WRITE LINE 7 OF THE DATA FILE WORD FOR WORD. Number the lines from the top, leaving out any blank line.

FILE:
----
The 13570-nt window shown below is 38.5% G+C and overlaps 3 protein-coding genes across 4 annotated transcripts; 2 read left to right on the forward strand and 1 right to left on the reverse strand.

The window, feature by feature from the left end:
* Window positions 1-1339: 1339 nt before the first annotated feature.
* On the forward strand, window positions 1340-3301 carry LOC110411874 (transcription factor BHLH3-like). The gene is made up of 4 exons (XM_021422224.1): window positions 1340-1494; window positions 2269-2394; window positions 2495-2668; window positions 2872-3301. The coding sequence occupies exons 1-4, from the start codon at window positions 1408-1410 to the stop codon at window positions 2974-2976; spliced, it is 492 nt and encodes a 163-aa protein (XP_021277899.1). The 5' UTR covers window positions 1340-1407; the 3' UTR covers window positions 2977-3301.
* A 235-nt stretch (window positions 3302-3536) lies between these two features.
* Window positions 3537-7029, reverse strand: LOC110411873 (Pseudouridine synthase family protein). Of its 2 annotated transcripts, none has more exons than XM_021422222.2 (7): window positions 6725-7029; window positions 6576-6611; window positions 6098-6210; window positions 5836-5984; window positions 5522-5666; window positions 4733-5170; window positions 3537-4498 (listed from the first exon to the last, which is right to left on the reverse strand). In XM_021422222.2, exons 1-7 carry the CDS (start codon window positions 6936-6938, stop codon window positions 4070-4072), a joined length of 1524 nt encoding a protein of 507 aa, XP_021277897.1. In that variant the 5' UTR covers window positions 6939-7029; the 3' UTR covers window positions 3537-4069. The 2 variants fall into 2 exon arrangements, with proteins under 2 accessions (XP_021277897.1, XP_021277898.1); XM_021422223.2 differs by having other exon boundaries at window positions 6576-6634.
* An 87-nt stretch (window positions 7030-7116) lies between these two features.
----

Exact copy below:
* An 87-nt stretch (window positions 7030-7116) lies between these two features.